during a film's climax, the audience may experience a purging or cleansing of emotional tension, providing relief or therapeutic restoration change-over cue
the small dot, oval or mark on the top-right corner of a film frame that signaled to the projectionist to change over from one projector (or film reel) to another (about every 15-20 minutes); nowadays, most film theatres have only one projector - the reels are spliced together into one giant roll and fed into a single projector from a horizontal revolving turntable called a platter cinematic
relating to or suggestive of motion pictures; having the qualities of a film. close-up
a shot taken from a close distance in which the scale of the object is magnified, appears relatively large and fills the entire frame to focus attention and emphasize its importance; i.e., a person's head from the shoulders or neck up is a commonly-filmed close-up; a tight shot makes the subject fill almost the entire frame; also extreme close-up (ECU or XCU) is a shot of a part of a character (e.g., face, head, hands) to emphasize detail; also known as detail shot or close on; contrast to long-shot (LS) da
literally, means "tail" in Italian, and usually refers to musical selections; in film, it refers to the epilogue, ending or last section of a film (often wordless), that provides closure, a conclusion, or a summary of the preceding storyline contrast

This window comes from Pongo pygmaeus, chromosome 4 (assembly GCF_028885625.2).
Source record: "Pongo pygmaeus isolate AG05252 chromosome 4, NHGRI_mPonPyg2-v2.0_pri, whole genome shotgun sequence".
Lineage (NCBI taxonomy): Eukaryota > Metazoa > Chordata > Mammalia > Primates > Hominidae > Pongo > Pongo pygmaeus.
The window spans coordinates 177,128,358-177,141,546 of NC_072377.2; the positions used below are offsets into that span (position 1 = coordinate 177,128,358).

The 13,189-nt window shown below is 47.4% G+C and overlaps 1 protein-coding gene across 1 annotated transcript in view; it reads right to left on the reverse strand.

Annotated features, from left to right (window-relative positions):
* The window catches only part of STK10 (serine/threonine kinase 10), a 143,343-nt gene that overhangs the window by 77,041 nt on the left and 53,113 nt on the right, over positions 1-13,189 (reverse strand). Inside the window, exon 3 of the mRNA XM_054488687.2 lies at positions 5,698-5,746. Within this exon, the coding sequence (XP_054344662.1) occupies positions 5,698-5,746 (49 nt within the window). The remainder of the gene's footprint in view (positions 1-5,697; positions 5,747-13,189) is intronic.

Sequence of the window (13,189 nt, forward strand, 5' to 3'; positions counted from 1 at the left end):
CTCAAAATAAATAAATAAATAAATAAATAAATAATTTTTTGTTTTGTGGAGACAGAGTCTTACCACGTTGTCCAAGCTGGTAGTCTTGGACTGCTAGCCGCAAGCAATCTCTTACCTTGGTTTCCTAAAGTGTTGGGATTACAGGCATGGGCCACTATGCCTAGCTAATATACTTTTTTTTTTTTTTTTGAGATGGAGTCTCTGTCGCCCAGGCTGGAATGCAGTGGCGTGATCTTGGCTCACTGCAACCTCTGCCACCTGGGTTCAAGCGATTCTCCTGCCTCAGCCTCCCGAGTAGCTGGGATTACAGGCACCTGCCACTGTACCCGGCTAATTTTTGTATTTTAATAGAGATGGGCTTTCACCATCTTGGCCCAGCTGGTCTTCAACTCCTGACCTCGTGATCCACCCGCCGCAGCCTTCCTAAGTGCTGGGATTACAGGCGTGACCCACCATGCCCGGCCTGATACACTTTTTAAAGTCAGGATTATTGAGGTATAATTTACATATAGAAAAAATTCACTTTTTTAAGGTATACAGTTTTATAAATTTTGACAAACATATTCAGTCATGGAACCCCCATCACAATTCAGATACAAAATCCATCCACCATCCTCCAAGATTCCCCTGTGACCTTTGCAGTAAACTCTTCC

refers to the difference between light and shadow, or between maximum and minimum amounts of light, in a particular film image; can be either high contrast (with a sharp delineation between the bright and dark areas) or its opposite low contrast; color can also be contrasted; see also chiaroscuro conventions
the expected elements in a type of film, without question, thought, or judgment crane shot
a camera shot taken from a large camera dolly or electronic device (an apparatus, such as a crane), resembling a extendable mechanical arm (or boom), that can raise the camera up in the air above the ground 20 feet or more; the crane allows the camera to fluidly move in virtually any direction (with vertical and horizontal movement), providing shifts in levels and angles; crane shots usually provide some kind of overhead view of a scene
in general, this term refers to the list of technical personnel, cast, and crew of a film; specifically, it refers to the list of names and functions of persons and corporations contributing and responsible for the artistic or intellectual content of a film, such as: "Story by...", "Screenplay by...", "Photography by...", etc.; sometimes distinguished from the cast (the performers in front of the camera); see also titles or post-credits sequence. ross-cutting